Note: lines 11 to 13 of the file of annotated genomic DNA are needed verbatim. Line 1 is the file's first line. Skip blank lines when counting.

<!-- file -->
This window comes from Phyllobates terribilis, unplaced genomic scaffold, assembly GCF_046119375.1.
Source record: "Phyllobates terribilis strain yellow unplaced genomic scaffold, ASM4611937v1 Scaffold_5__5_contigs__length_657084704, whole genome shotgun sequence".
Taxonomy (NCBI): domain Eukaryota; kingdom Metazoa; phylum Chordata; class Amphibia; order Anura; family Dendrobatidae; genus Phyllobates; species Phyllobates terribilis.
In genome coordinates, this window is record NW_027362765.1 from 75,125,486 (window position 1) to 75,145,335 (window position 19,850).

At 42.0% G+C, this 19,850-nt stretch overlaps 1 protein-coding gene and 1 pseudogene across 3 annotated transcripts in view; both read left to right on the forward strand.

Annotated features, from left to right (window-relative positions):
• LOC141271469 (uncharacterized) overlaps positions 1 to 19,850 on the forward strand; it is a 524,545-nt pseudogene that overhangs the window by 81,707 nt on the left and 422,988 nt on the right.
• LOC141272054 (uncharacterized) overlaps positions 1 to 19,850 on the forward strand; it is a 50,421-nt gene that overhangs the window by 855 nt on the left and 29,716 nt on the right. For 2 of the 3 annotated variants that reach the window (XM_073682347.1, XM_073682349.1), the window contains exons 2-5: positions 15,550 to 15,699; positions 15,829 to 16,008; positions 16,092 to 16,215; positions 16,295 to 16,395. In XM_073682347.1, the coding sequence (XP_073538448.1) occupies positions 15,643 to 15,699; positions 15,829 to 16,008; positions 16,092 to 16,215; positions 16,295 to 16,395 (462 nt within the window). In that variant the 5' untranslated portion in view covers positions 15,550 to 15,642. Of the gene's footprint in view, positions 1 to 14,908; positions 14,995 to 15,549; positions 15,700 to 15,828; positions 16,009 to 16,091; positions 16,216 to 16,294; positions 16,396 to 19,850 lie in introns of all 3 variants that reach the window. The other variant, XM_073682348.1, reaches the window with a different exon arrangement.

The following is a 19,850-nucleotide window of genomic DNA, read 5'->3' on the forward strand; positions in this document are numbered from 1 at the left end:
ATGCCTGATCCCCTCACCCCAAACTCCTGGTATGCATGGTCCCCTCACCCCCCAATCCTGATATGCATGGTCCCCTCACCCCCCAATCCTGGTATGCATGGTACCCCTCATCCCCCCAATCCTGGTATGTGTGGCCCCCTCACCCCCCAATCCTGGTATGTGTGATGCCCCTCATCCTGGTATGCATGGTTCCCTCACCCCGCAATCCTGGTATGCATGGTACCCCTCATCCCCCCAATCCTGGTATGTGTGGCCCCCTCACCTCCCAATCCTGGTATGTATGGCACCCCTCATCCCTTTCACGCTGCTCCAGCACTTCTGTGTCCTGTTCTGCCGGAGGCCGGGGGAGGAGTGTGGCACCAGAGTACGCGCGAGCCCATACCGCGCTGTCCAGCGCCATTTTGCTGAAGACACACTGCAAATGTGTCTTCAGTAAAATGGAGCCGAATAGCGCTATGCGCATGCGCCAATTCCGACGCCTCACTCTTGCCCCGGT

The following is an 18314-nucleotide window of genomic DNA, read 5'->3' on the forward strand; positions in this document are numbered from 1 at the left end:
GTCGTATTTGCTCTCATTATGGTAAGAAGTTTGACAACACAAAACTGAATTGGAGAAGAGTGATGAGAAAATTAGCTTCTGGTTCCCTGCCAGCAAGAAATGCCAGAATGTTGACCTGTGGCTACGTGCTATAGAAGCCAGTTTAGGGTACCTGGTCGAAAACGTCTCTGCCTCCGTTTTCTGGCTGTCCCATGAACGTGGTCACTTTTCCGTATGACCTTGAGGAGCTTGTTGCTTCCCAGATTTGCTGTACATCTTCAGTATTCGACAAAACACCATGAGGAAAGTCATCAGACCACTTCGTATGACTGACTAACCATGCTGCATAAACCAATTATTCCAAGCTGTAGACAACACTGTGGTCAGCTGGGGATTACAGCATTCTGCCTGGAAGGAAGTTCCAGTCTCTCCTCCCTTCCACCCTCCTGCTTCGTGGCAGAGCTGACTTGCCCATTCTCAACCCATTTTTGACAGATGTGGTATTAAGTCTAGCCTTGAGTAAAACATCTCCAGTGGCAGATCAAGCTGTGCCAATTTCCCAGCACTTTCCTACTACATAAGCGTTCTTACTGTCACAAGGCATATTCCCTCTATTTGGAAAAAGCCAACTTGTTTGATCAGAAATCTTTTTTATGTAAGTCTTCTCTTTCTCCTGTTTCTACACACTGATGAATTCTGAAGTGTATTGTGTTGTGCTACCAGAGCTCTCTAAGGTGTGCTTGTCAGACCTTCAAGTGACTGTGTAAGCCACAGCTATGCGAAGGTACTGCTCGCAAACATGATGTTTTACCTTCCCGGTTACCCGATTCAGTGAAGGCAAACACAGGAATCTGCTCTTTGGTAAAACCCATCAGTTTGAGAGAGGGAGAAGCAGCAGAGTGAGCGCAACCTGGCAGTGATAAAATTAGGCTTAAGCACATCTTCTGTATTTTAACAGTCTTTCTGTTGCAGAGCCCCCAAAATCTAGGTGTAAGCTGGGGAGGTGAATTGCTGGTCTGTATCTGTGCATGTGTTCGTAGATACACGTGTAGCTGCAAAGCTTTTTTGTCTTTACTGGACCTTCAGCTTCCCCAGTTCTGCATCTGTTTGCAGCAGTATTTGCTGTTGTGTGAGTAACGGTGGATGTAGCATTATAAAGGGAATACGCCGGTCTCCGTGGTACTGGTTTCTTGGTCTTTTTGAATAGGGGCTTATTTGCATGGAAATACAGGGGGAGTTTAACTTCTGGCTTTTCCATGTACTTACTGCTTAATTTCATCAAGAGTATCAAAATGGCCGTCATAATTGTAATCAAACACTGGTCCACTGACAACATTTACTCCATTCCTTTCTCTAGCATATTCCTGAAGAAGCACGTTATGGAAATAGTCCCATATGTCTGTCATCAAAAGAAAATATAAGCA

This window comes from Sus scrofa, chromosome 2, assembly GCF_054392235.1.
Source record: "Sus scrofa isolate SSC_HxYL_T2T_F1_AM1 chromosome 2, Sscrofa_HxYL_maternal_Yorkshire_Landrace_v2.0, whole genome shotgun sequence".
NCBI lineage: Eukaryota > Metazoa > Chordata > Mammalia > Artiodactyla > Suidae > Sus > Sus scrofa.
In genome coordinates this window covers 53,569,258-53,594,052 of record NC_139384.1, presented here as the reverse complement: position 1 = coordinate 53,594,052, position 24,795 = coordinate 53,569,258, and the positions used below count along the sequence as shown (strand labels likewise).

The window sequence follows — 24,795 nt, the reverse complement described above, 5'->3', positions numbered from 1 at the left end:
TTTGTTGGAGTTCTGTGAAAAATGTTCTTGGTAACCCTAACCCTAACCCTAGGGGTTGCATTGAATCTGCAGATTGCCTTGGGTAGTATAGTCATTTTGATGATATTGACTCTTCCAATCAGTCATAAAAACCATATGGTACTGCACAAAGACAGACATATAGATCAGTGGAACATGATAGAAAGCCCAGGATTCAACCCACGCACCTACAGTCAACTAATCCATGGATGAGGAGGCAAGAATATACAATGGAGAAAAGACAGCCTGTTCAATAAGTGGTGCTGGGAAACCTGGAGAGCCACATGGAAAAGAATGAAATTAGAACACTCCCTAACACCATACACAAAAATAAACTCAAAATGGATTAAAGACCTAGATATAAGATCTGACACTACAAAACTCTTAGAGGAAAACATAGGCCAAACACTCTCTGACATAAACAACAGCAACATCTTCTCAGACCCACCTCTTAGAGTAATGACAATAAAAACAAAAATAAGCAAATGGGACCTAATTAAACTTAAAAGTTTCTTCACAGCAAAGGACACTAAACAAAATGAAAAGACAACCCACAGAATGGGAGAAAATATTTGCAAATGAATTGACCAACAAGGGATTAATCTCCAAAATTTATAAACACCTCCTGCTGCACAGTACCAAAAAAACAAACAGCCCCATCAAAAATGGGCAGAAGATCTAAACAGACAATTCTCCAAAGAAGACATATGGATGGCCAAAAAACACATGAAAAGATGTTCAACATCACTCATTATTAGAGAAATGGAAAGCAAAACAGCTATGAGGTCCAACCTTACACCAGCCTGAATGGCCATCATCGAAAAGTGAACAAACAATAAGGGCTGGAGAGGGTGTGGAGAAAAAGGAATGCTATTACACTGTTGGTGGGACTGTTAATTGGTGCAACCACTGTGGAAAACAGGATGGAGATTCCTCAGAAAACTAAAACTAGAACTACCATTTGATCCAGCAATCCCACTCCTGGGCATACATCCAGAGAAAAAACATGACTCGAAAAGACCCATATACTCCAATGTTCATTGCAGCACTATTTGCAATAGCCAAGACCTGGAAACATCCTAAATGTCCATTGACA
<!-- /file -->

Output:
The following is an 18314-nucleotide window of genomic DNA, read 5'->3' on the forward strand; positions in this document are numbered from 1 at the left end:
GTCGTATTTGCTCTCATTATGGTAAGAAGTTTGACAACACAAAACTGAATTGGAGAAGAGTGATGAGAAAATTAGCTTCTGGTTCCCTGCCAGCAAGAAATGCCAGAATGTTGACCTGTGGCTACGTGCTATAGAAGCCAGTTTAGGGTACCTGGTCGAAAACGTCTCTGCCTCCGTTTTCTGGCTGTCCCATGAACGTGGTCACTTTTCCGTATGACCTTGAGGAGCTTGTTGCTTCCCAGATTTGCTGTACATCTTCAGTATTCGACAAAACACCATGAGGAAAGTCATCAGACCACTTCGTATGACTGACTAACCATGCTGCATAAACCAATTATTCCAAGCTGTAGACAACACTGTGGTCAGCTGGGGATTACAGCATTCTGCCTGGAAGGAAGTTCCAGTCTCTCCTCCCTTCCACCCTCCTGCTTCGTGGCAGAGCTGACTTGCCCATTCTCAACCCATTTTTGACAGATGTGGTATTAAGTCTAGCCTTGAGTAAAACATCTCCAGTGGCAGATCAAGCTGTGCCAATTTCCCAGCACTTTCCTACTACATAAGCGTTCTTACTGTCACAAGGCATATTCCCTCTATTTGGAAAAAGCCAACTTGTTTGATCAGAAATCTTTTTTATGTAAGTCTTCTCTTTCTCCTGTTTCTACACACTGATGAATTCTGAAGTGTATTGTGTTGTGCTACCAGAGCTCTCTAAGGTGTGCTTGTCAGACCTTCAAGTGACTGTGTAAGCCACAGCTATGCGAAGGTACTGCTCGCAAACATGATGTTTTACCTTCCCGGTTACCCGATTCAGTGAAGGCAAACACAGGAATCTGCTCTTTGGTAAAACCCATCAGTTTGAGAGAGGGAGAAGCAGCAGAGTGAGCGCAACCTGGCAGTGATAAAATTAGGCTTAAGCACATCTTCTGTATTTTAACAGTCTTTCTGTTGCAGAGCCCCCAAAATCTAGGTGTAAGCTGGGGAGGTGAATTGCTGGTCTGTATCTGTGCATGTGTTCGTAGATACACGTGTAGCTGCAAAGCTTTTTTGTCTTTACTGGACCTTCAGCTTCCCCAGTTCTGCATCTGTTTGCAGCAGTATTTGCTGTTGTGTGAGTAACGGTGGATGTAGCATTATAAAGGGAATACGCCGGTCTCCGTGGTACTGGTTTCTTGGTCTTTTTGAATAGGGGCTTATTTGCATGGAAATACAGGGGGAGTTTAACTTCTGGCTTTTCCATGTACTTACTGCTTAATTTCATCAAGAGTATCAAAATGGCCGTCATAATTGTAATCAAACACTGGTCCACTGACAACATTTACTCCATTCCTTTCTCTAGCATATTCCTGAAGAAGCACGTTATGGAAATAGTCCCATATGTCTGTCATCAAAAGAAAATATAAGCA

This window comes from Sus scrofa, chromosome 2, assembly GCF_054392235.1.